Even before the Torah addresses capital punishment for crimes and sins in an all-Jewish society, the Torah makes it clear that even for non-Jews, the punishment for murder is death. When speaking to Noah, G-d says that he who sheds blood – i.e., the person who murders – should die as a result of his crime. But then the Torah gives a specific reason for this punishment: it is because man was created in the image of G-d. Thus, in addition to the other rationales for capital punishment, the Torah says that because every person has a “piece” of G-d within him or her, if a person takes the life of another human being (who also had a piece of G-d within), that person forfeits his or her “image of G-d,” and is no longer worthy to be called a human being with G-d’s image. It is for this reason that the Torah says he does not deserve to live.

But the Torah, which later on describes a Jewish society that does not distinguish between man to man and man to G-d crimes/sins, lists numerous other sins whose punishment is also the death penalty. In addition to murder, the death penalty is listed for striking one’s parent, kidnapping, bestiality, violating the Shabbat, idol worship, adultery, homosexual behavior and cursing G-d. All these sins are heinous from a Jewish perspective, and the seriousness of their punishment attests to that. However, it would be foolish to form the Jewish view of capital punishment based on these verses alone. Why is this so?

According to Jewish tradition, the corpus of Oral Law was given along with the written Torah at the very same time, in order to render the barebones legal system of Torah verses into a working Jewish system of law for society. Therefore, if we examine the details of capital punishment along with the details of its Oral Laws, we will discover that it was almost impossible to actually punish a perpetrator of any of these crimes or sins with the death penalty. For example, while the Torah says that a court needs two witnesses to convict a murderer, it does not set down the conditions or details about those witnesses or what they saw. The details of all the conditions that need to occur, specified in the Oral Law, make it almost impossible to actually convict a murderer or perpetrator of any of the sins mentioned above.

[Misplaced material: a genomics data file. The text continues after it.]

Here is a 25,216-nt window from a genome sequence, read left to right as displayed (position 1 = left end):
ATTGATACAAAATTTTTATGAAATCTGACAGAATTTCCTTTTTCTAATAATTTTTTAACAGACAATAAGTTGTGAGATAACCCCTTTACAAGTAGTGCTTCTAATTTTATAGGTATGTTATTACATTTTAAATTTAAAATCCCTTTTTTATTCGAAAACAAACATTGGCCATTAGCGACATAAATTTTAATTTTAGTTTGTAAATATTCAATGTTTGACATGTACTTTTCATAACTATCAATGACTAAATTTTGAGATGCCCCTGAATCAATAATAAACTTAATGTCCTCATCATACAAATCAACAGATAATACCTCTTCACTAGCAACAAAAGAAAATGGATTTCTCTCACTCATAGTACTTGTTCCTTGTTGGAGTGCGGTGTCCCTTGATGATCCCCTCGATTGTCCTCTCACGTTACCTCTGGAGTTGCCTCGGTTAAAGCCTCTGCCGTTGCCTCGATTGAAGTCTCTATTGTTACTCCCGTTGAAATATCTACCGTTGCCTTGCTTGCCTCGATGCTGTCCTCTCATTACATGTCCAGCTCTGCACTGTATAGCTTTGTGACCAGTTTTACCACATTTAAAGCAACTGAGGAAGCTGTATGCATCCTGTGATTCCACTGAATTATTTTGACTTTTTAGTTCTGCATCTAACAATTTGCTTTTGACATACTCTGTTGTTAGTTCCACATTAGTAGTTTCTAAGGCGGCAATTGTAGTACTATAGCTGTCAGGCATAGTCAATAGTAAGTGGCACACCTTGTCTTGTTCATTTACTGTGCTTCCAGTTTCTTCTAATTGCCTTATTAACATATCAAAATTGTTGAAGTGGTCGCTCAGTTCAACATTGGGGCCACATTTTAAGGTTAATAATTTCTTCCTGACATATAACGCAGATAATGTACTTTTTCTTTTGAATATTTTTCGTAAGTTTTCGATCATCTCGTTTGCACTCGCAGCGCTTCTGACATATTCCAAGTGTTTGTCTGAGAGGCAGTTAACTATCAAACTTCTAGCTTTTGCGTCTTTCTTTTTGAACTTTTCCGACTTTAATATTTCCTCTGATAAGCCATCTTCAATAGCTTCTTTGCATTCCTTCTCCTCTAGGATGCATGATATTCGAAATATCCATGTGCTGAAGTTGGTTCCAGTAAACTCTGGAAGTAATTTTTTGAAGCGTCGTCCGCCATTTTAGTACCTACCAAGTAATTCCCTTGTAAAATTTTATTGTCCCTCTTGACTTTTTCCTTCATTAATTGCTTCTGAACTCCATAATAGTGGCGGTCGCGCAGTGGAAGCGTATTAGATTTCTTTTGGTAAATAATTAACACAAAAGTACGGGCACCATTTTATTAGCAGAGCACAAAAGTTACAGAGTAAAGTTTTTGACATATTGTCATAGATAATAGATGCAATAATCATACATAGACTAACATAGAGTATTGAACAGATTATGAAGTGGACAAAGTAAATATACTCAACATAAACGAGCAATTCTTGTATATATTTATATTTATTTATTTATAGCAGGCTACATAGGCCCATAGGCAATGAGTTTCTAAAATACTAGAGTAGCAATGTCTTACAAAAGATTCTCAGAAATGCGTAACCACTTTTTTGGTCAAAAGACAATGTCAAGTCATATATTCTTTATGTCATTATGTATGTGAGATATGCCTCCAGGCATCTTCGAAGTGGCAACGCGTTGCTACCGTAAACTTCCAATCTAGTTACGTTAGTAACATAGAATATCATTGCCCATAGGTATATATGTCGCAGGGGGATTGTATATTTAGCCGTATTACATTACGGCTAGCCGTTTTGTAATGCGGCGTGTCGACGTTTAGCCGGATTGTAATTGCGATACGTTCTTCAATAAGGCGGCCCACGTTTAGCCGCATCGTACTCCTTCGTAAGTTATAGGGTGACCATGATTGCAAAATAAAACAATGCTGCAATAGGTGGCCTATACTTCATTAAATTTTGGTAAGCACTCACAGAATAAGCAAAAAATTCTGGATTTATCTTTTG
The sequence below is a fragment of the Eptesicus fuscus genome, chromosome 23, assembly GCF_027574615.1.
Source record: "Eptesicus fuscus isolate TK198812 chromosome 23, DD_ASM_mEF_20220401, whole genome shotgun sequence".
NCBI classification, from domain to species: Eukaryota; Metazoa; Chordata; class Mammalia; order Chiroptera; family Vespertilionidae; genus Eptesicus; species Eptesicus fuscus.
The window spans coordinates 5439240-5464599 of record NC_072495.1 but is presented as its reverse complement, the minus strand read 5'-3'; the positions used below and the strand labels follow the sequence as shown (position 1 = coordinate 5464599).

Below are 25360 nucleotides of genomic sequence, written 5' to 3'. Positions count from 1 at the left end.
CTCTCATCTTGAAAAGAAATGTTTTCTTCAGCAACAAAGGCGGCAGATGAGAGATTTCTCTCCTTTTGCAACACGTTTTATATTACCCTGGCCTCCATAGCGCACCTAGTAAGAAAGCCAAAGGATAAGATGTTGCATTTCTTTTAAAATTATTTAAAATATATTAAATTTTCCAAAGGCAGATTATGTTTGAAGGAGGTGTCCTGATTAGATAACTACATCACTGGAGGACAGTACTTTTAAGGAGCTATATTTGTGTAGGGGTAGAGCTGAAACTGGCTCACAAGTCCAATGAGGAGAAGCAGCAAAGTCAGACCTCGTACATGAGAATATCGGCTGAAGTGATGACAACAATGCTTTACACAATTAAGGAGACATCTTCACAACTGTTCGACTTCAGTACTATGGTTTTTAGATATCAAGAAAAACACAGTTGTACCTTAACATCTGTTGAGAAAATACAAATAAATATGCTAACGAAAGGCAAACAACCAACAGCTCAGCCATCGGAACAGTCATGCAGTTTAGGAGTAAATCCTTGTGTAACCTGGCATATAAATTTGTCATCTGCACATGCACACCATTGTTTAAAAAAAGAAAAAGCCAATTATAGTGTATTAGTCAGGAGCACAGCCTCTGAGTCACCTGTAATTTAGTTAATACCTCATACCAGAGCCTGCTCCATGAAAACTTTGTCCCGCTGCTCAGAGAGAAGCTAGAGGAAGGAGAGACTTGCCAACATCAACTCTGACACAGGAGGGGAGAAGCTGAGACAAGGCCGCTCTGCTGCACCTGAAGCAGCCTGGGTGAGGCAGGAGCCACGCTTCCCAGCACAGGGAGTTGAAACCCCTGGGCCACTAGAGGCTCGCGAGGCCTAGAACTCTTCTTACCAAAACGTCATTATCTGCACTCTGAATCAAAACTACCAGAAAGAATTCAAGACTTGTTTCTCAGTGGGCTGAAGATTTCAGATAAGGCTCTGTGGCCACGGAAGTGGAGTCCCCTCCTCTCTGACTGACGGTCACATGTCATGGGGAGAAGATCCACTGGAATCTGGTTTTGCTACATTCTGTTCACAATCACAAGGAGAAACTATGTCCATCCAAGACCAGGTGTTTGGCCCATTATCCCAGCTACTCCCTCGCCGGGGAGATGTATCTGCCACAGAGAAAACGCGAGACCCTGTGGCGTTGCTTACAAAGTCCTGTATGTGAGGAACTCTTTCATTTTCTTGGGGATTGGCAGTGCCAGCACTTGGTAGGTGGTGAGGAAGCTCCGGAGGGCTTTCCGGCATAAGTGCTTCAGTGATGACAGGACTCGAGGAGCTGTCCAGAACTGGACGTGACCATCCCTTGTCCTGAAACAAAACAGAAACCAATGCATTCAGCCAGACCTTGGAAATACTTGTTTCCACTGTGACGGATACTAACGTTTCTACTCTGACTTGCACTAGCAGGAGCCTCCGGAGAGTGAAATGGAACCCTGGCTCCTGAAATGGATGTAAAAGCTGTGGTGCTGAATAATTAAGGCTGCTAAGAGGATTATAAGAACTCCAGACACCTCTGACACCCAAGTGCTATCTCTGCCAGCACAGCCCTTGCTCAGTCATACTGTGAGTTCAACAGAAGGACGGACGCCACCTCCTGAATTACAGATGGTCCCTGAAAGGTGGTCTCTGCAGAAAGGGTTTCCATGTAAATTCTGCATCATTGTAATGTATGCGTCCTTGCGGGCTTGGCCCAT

The Talmud in tractates Sanhedrin and Makkot discuss the specific elements and conditions of all that must occur in order to convict a murderer in a Jewish court. For example, the two witnesses have to be adult Jewish men who keep the commandments, know the Oral Law fairly well and have legitimate professions. Both witnesses must be able to see each other at the time of the act or sin. The witnesses must be able to speak clearly, without any speech impediment or hearing deficit. They are invalidated if they are related to the accused or to each other. In addition, the witnesses have to give a warning to the person right before the sin, saying that the sin he or she is about to commit is a capital offense. If the warning is not delivered within approximately ten seconds before the sin/crime, it is not valid. In that short time period after the warning, the sinner has to respond that he or she is familiar with the punishment, is going to commit the crime/sin anyway, and then begin to act immediately thereafter.